I know that some people prefer not to see the healthcare facility until they need care, and while I understand this mentality, I would strongly encourage prospective residents to consider visiting the healthcare center for the community they are considering. Is the nursing staff happy and engaged? Does the facility appear clean, tidy, and free of odors? Today’s nursing care centers often look nothing like they did just 10 or 15 years ago. So check to see if the space offers a comfortable, warm environment. Also, do the residents seem well taken care of? Are they clean and appropriately dressed? How are the residents’ rooms? Do they seem comfortable with adequate space for belongings? Are private accommodations available or only semi-private?
It’s a significant “tell” if representatives of a CCRC are open to discussing their community’s healthcare services…or not. Are they proud of their healthcare services and do they want to show them off, or do they tend to avoid talking about the subject? Can they tell you what distinguishes their healthcare services and physical building design from their competition? Since high staff turnover can be indicative of intrinsic issues with the healthcare center, inquire about their turnover rate (the industry average is roughly 30 percent). It is also worth asking the community’s reps directly if they maintain a list of any complaints that have been filed; their transparency on this topic speaks volumes. Also consider what their plans are for the future. Are they adopting a green house or household model with person-centered care? Are they renovating the facility and doing away with nursing stations so that it feels less institutional?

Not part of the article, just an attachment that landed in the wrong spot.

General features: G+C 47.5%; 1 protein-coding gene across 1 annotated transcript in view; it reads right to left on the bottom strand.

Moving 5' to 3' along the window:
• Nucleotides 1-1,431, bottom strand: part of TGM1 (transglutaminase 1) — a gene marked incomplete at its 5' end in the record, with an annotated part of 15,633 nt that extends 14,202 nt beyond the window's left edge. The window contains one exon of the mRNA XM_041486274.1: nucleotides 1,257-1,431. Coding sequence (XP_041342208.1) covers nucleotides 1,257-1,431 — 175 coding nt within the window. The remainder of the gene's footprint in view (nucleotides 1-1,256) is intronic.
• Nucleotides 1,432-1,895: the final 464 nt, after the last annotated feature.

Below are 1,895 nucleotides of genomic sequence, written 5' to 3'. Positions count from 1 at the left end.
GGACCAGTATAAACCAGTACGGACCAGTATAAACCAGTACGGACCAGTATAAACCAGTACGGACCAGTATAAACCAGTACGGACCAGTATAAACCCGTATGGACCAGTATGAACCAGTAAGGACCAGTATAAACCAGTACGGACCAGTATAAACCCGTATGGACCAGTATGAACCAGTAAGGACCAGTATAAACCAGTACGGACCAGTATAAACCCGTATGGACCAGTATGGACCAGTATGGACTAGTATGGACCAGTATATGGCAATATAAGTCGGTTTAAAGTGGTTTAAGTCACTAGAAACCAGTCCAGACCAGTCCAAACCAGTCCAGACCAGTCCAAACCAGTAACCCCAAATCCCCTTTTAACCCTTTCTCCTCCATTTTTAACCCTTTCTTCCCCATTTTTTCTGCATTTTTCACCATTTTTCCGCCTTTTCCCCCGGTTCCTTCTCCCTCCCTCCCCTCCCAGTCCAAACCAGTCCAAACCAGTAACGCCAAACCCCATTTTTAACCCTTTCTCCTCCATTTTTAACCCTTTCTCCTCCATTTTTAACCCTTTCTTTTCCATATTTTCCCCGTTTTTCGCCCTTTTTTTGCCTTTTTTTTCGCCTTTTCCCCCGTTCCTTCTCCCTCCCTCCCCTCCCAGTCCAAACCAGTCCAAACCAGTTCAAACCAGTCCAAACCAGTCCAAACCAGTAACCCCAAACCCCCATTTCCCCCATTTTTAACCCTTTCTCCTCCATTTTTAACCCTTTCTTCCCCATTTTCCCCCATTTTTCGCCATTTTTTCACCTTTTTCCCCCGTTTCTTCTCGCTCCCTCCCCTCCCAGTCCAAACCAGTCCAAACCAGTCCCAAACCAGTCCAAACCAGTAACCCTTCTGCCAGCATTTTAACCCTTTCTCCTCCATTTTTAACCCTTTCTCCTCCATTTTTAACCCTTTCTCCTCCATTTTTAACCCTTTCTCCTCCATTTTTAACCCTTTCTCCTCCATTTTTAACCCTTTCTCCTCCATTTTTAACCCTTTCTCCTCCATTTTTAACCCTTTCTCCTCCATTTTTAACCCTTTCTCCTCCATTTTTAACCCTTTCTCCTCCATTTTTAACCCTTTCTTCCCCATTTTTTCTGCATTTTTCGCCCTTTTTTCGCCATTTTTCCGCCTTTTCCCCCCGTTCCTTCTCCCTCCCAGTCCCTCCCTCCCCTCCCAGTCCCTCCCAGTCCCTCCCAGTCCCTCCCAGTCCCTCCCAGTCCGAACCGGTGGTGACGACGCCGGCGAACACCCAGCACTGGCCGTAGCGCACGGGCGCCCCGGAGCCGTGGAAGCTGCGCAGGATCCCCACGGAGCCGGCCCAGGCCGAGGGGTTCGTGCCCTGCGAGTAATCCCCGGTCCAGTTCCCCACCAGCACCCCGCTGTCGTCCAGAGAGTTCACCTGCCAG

Talk with current residents
The “locals” are always a fantastic resource for first-hand accounts of the care and services provided by a CCRC. If they themselves haven’t been cared for in the healthcare center, you can bet they know someone who has, so talking with residents can give you an unbiased perspective on the healthcare services being provided within the CCRC.
Understand your CCRC contract
It’s worth noting that CCRCs rarely provide guaranteed access to their healthcare center’s services. Typically, the contract language will read something like, “As a resident of the community, you are offered lifetime use of your residence and lifetime access to the healthcare center…You will be given priority access to the healthcare center over nonresidents.”
Most CCRC contracts will stipulate that if there is no availability in the on-site healthcare center at the time you require such care, then the CCRC will coordinate arrangements with an alternate facility until such time as space becomes available. You should inquire about the likelihood of this happening and what the alternative facility is. Payment for the cost of care in an alternate facility will depend on what type of residency contract you have.
The importance of a quality healthcare center
Selecting a CCRC is a major decision–one that impacts your happiness, care, and wallet–so you want to be sure you have all of the facts when it comes to the quality of the community’s healthcare center, just in case you need their services someday. After all, availability of skilled nursing care is one of the big reasons people choose this particular senior living option!
To learn more about CCRCs in your area, visit our free online community search tool, which includes profiles on over 500 CCRCs across the county.